Early examples of the name in Scotland are Rauf Philippe, a Berwickshire landowner, who figures in the Ragman Roll of 1296; Robert Phillope who was sheriff clerk of Dunfries in 1629; and James Philip of Almerieclose, who was author of the Graemiad, an epic poem in Latin on the Claverhouse campaign of 1689. In the south, the name can be connected to Phelps or Phipps; in Scotland, the shortened form is Philp. This version was and is particularly common in the region of Fife. Stephen Philp was bailie of Newburgh in 1473, and Sir James Philp was curate at Abdie around the same time. John Philp was abbot of Lindores from 1522 to 1560. The pleonastic (redundant) form MacPhillips is also found but the commoner version is MacKillop, both of which are associated with Clan McDonnell of Keppoch. Source: Scottish Surnames by David Dorward
In modern times, Phillips, an English name, has to some extent taken the place of Philbin, the Irish diminutive of Philip. With the prefix 'Mac', it is found in Cavan and Monaghan and there it is usually a branch of the Scottish clan MacDonnell of Keppoch. MacPhilbin is the name of one of the hibernicized branches of the Connacht Burkes which formed a sept of the Irish type. O'Donovan says there were two branches, one in Mayo and one in Co. Galway. Of those Danish families that immigrated to Ireland, some took Irish surnames and more of them added the prefix 'Mac' to their names, as did many of the Anglo-Norman and English families in earlier times. Some branches of the De Burgo (Burke, de Burgh) family of Connaught took the surname MacWilliam and some of them that of MacPhilip. The De Burgo (Burke, de Burgh) name is one of the most important and most numerous of Hiberno-Norman names. First identified in Connaught, it is now numerous in all the provinces (least in Ulster). Source: The Surnames of Ireland by Edward MacLysaght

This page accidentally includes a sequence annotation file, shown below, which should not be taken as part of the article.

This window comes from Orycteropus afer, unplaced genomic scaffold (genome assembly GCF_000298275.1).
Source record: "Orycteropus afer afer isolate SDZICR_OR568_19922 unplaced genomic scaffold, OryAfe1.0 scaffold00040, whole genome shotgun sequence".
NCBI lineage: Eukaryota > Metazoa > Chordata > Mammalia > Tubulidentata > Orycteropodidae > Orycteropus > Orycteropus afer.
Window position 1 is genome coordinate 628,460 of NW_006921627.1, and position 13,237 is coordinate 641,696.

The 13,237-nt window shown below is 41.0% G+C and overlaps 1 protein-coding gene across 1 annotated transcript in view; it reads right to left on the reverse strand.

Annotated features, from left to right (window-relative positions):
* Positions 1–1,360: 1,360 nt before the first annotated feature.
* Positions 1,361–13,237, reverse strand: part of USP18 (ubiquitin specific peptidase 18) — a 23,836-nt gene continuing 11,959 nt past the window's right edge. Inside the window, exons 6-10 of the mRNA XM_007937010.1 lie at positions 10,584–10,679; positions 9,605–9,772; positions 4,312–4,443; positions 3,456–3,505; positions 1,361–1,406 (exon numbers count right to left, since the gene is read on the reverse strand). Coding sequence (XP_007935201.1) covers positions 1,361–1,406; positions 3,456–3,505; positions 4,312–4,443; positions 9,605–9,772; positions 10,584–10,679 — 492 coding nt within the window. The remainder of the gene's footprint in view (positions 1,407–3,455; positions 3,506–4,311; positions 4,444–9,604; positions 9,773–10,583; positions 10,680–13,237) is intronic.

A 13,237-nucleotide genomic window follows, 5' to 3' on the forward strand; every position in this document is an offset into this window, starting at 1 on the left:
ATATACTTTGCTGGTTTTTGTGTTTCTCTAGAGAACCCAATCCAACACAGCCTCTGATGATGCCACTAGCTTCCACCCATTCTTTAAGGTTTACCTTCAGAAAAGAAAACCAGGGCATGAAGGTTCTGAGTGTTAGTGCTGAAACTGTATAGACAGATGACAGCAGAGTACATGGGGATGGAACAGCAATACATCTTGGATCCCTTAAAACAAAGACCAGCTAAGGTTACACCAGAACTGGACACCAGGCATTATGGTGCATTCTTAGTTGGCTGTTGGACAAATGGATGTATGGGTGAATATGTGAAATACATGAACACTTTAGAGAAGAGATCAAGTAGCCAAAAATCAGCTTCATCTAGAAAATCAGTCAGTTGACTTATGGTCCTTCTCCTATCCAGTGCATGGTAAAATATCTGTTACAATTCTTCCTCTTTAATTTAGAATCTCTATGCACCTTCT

With a few exceptions, hereditary surnames, the last names passed down through the males of a family, didn't exist until about 1000 years ago. While it may be hard to believe in today's hustle and bustle, surnames just weren't necessary before that. In a world that was much less crowded than it is today - a world where most folks never ventured more than a few miles from their place of birth and every man knew his neighbor - first, or given names, were the only designation necessary. Surnames became a necessity when early governments introduced personal taxation. In early England, this was known as Poll Tax. During the centuries that followed, surnames have continued to develop, leading to astonishing variants of the original spelling. Source: Last Name Meanings & Origins by Kimberly Powell, About.com
When considering the origins of the Phillips surname along with the DNA analysis of over 400 men named Phillips or some variation of Phillips, it becomes obvious a great many unrelated men who had fathers named Philip or Phillip adopted some variation of the surname Phillips (meaning son of Philip or Phillip) as permanent surnames gradually came into general use in Europe from 1000 AD to 1800 AD.